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Maury, William Lewis (1813-1878) to Nan [Maury]

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Gilder Lehrman Collection #: GLC04572.32 Author/Creator: Maury, William Lewis (1813-1878) Place Written: Richmond, Virginia Type: Autograph letter signed Date: 27 February 1865 Pagination: 4 p. ; 20.5 x 25 cm.

Summary of Content: Comments that Mrs. Sinclair (widow of Confederate States Navy commander Arthur Sinclair) bears the loss of her husband well. Reports that a black woman who frequently stayed in Baltimore set fire to the house of her mistress, the wife of Confederate Admiral [Franklin] Buchanan. Discusses Buchanan's convalescence (Buchanan was wounded and taken prisoner at the Battle of Mobile Bay in August 1864. He was exchanged the month this letter was written). Presumes the woman's friends put her up to the crime. Writes, "They seem to be expecting a fight soon on our right. Nothing positive from Sherman, though he seems to have turned off [3] in the direction of Wilmington & Charlotte safe. There is some anxiety here in consequence of the order of Genl Lee to remove the cotton & tobacco from the city. This I consider merely precautionary & to provide for any contingency that may arise. Genl Hardee has been much censored for leaving so much cotton in Savannah. Admiral Buchanan told me that Mrs B - had her house burnt supposed by one of the servants who had been most faithful when at the Navy yard. The black woman. She had been living in Baltimore & when Mrs Meire returned to the [illegible] to be confined this woman went there it her own voluntary request to wait upon her. The other servants accused her of [4] the crime. Tis supposed she was instigated to commit to and by some friend from Baltimore. This occurred some time since. His daughters went to Baltimore to see him as he passed through on his way [him] but they were not admitted into his room, he however saw them in the hall of [Barhums] as he passed out the officer in charge having intentionally for the moment slept out of the way & they also had a slight interim after he got in the back from to off side towards the [said] officer turning his back [Barhums] was such a 'secesh' hole' that he was ordered away to another hotel. Capt [Domis] called on him here & was the only one of his olds friends who did so…" Year inferred.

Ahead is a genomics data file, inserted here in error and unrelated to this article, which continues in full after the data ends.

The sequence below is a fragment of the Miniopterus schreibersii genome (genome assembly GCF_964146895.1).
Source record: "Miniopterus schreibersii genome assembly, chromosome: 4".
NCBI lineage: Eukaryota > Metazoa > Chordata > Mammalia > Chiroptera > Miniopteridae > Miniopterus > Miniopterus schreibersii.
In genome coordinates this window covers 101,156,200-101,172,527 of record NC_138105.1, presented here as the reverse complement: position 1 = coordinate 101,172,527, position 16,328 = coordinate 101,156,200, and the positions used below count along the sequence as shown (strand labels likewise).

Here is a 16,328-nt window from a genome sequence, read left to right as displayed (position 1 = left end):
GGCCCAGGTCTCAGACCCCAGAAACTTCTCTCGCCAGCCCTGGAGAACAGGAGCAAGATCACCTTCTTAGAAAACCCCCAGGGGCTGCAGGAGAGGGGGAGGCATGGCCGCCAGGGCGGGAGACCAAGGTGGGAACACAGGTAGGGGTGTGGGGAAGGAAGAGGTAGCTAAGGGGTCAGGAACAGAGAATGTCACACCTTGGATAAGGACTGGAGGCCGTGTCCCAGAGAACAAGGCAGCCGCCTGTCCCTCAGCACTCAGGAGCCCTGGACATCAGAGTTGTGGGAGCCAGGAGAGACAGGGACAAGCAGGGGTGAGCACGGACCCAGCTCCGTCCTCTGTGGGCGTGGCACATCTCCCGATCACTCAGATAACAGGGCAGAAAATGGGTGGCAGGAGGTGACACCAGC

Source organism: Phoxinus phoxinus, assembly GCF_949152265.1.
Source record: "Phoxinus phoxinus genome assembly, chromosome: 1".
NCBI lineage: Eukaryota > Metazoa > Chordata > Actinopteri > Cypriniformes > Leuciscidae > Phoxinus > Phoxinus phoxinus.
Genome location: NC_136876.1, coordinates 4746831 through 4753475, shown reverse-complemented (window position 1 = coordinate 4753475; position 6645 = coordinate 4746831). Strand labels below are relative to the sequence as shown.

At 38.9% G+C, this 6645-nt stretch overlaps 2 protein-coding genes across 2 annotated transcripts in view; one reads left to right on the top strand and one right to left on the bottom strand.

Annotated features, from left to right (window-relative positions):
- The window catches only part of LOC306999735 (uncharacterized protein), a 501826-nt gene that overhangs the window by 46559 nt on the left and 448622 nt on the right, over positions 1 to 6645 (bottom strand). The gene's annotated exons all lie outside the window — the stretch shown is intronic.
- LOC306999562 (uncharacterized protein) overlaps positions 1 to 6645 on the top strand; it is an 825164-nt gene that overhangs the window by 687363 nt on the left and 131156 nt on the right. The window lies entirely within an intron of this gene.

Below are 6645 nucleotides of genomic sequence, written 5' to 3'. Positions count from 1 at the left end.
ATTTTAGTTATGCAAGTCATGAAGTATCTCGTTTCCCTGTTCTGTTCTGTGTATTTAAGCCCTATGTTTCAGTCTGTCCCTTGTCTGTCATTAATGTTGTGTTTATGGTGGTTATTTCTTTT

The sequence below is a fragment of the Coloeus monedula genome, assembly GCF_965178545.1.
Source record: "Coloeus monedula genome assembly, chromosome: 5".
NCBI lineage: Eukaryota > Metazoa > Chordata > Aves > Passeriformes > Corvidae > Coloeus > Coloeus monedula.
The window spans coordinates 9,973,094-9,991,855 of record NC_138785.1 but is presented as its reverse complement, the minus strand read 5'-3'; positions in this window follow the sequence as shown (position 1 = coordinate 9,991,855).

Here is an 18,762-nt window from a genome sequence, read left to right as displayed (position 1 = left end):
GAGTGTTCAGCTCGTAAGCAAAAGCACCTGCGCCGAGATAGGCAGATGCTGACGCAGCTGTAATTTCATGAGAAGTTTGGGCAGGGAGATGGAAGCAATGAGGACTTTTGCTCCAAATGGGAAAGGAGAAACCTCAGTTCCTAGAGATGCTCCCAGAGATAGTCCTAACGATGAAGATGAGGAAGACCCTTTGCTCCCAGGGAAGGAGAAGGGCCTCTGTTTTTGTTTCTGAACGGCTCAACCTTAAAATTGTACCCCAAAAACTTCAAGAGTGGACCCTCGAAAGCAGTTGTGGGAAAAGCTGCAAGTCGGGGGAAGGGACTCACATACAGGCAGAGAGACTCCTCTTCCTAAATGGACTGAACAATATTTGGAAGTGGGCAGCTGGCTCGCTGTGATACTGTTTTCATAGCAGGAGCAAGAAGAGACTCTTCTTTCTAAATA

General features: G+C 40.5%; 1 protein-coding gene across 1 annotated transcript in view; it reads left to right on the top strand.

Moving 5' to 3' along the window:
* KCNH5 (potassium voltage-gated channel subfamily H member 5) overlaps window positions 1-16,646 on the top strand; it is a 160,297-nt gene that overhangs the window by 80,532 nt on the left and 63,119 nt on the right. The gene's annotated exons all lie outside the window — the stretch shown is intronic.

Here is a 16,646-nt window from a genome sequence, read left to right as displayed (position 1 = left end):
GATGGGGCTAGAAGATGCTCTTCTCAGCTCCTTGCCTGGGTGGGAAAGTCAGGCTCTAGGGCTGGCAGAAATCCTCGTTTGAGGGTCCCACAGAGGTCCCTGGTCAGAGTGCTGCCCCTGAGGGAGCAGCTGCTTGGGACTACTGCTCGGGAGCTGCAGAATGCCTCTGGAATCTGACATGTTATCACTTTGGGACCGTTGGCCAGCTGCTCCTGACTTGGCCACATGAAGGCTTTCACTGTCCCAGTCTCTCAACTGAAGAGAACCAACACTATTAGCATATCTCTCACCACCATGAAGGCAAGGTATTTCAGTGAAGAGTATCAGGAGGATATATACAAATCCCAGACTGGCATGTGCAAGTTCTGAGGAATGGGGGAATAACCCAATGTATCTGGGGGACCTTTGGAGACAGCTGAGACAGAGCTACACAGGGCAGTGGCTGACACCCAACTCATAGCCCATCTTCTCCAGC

Full Transcript: [excerpts]
…They seem to be expecting a fight soon on our right. Nothing positive from Sherman, though he seems to have turned off [3] in the direction of Wilmington & Charlotte safe. ...There is some anxiety here in consequence of the order of Genl Lee to remove the cotton & tobacco from the city. This I consider merely precautionary & to provide for any contingency that may arise. Genl Hardee has been much censored for leaving so much cotton in Savannah. Admiral Buchanan told me that Mrs B - had her house burnt supposed by one of the servants who had been most faithful when at the Navy yard. The black woman. She had been living in Baltimore & when Mrs Meire returned to the [illegible] to be confined this woman went there it her own voluntary request to wait upon her. The other servants accused her of [4]the crime. Tis supposed she was instigated to commit to and by some friend from Baltimore. This occurred some time since. His daughters went to Baltimore to see him as he passed through on his way him but they were not admitted into his room, he however saw them in the hall of [Barhums] as he passed out the officer in charge having intentionally for the moment slept out of the way & they also had a slight interim after he got in the back from to off side towards the [said] officer turning his back [Barhums] was such a 'secesh' hole' that he was ordered away to another hotel. Capt [Domis] called on him here & was the only one of his olds friends who did so…
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People: Maury, William Lewis, 1813-1878

Historical Era: Civil War and Reconstruction, 1861-1877

Subjects: Civil WarMilitary HistoryConfederate General or LeaderConfederate States of AmericaNavyWomen's HistoryMarriageDeathAfrican American HistoryUnion GeneralFirefightingSlaverySlave RebellionInjury or WoundSherman's March to the SeaCottonTobacco and SmokingAgriculture and Animal HusbandryHealth and MedicalChildren and FamilyServantFriendship

Sub Era: The American Civil War

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